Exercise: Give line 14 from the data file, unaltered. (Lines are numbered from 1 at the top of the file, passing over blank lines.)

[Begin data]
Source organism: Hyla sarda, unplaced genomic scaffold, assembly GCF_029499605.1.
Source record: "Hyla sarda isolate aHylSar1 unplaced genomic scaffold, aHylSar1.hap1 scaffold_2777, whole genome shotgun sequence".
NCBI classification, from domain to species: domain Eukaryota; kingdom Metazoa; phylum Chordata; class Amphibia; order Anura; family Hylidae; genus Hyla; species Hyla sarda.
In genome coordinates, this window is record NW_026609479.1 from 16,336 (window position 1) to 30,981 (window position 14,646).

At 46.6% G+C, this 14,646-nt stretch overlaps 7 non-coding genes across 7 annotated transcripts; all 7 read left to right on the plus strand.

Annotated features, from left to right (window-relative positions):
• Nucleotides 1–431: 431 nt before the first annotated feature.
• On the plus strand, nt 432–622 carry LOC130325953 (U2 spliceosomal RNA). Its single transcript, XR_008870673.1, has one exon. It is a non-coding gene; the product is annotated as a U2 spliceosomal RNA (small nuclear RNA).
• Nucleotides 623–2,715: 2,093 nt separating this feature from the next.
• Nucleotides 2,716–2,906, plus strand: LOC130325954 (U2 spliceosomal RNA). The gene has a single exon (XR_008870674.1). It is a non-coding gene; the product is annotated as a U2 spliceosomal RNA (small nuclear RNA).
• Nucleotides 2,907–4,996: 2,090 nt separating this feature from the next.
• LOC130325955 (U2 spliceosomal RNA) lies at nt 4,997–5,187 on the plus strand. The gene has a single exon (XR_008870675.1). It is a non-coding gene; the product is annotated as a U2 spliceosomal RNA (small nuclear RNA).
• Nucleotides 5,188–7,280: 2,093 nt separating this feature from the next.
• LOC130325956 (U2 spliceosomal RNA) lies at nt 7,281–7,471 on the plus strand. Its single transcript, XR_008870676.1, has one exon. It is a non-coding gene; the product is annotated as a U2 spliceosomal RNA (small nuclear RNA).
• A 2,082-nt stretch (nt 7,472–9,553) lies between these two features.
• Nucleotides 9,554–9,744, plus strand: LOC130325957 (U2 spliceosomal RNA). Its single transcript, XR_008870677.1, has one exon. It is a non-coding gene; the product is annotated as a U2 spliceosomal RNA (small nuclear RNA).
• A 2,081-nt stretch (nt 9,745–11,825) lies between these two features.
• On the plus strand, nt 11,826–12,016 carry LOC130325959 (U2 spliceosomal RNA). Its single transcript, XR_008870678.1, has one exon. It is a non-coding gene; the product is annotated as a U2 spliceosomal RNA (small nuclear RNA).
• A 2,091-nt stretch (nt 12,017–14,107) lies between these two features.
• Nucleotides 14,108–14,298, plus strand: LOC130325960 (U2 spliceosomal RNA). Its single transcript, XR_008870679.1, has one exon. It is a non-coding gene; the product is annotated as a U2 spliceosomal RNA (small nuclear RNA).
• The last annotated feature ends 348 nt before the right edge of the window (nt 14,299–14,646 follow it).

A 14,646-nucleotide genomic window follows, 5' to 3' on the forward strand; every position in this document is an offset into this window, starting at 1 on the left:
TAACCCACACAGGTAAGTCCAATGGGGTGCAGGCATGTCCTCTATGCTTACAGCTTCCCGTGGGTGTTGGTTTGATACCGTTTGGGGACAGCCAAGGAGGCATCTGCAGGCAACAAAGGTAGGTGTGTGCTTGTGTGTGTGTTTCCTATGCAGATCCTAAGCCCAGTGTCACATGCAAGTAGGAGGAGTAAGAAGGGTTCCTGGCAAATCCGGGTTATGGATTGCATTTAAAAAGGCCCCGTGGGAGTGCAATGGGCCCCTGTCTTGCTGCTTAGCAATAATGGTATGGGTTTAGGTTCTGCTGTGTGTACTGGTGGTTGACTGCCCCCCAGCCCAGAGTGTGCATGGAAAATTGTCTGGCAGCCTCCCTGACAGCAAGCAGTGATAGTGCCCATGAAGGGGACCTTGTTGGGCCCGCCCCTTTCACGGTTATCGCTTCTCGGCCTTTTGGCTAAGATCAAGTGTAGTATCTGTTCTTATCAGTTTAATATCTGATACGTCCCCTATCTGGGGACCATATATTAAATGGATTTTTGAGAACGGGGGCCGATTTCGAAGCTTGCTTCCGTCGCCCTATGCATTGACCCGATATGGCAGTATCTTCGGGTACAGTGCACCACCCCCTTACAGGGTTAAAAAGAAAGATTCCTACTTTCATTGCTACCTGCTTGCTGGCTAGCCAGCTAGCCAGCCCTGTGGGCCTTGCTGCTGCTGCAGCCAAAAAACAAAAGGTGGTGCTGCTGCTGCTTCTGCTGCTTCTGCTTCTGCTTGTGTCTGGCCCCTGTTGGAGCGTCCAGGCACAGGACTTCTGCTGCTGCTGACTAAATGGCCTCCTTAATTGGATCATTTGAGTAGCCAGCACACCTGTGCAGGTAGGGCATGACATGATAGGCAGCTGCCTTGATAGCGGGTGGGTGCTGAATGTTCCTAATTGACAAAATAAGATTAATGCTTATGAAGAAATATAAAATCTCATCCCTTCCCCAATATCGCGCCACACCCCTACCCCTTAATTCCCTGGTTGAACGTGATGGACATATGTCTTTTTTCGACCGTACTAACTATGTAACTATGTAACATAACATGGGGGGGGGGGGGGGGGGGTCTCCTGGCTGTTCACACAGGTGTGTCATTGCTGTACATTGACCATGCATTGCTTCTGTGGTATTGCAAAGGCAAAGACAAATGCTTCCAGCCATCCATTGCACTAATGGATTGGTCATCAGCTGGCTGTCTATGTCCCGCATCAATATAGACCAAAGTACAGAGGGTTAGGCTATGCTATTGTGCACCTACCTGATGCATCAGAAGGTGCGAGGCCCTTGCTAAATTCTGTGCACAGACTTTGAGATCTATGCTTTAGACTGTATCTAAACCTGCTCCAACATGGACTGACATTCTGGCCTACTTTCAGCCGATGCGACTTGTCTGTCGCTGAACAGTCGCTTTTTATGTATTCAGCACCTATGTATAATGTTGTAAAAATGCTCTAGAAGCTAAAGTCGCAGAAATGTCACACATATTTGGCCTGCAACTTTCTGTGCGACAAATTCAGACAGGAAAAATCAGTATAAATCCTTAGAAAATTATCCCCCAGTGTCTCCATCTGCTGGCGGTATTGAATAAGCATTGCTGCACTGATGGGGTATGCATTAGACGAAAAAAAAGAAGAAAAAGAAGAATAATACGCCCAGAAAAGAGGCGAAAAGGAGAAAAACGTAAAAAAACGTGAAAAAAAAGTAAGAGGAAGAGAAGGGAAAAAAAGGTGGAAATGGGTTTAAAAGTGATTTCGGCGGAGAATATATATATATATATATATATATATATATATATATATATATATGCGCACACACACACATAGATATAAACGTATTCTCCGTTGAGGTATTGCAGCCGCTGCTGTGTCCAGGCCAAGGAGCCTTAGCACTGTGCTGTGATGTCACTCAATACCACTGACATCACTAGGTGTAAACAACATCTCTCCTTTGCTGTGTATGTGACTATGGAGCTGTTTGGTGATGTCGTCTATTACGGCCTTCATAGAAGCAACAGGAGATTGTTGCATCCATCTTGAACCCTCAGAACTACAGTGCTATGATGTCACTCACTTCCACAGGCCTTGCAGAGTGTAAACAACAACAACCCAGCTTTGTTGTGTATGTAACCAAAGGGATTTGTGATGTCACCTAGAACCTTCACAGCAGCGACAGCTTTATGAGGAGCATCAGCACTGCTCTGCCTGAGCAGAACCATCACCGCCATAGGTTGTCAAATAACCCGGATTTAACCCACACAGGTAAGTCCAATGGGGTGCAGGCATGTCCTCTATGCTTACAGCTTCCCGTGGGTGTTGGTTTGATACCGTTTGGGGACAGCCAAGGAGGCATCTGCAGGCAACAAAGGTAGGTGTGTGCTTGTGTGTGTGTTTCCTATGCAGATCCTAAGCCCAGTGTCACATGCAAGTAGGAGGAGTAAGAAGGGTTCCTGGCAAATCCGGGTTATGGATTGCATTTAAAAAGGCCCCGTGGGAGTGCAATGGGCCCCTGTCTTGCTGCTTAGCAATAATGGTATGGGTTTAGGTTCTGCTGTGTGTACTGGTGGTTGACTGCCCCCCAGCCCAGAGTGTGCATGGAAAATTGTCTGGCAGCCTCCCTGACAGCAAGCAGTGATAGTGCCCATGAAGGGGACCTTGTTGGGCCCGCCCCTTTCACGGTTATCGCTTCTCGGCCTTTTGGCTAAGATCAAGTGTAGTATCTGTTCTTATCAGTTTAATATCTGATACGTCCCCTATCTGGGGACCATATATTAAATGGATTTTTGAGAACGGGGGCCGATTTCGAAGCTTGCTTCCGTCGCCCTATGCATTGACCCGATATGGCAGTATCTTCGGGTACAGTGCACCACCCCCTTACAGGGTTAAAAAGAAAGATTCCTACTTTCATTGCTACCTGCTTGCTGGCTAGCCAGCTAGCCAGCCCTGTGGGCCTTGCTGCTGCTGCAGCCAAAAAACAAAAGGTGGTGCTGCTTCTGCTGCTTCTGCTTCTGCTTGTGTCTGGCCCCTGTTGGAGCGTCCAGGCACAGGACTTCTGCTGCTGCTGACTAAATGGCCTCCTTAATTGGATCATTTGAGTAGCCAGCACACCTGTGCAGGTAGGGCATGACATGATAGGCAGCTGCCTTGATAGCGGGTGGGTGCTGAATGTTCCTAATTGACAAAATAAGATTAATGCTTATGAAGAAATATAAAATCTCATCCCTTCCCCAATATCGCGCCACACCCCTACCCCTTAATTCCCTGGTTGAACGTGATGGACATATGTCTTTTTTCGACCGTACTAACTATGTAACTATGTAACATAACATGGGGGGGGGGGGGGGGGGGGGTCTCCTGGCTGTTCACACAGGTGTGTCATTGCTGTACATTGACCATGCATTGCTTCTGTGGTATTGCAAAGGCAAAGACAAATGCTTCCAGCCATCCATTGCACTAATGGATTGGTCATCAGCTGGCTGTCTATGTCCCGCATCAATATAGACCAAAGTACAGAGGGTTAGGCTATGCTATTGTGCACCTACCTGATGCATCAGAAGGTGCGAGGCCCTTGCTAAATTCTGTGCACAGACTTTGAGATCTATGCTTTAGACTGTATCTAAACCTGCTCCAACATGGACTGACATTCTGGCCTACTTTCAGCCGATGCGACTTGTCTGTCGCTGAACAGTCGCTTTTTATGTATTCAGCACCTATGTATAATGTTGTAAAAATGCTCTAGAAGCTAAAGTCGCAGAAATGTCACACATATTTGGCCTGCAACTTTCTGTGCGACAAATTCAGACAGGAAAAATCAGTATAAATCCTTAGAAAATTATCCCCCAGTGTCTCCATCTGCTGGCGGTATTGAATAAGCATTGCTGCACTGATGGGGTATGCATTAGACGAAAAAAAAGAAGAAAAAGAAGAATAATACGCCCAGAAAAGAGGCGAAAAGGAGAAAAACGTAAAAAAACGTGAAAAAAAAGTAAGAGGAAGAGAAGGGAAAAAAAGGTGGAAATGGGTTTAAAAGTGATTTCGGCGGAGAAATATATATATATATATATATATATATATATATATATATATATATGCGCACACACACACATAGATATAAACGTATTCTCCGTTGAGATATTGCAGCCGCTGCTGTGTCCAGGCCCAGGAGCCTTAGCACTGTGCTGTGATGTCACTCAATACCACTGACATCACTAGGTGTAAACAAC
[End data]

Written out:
• LOC130325956 (U2 spliceosomal RNA) lies at nt 7,281–7,471 on the plus strand. Its single transcript, XR_008870676.1, has one exon. It is a non-coding gene; the product is annotated as a U2 spliceosomal RNA (small nuclear RNA).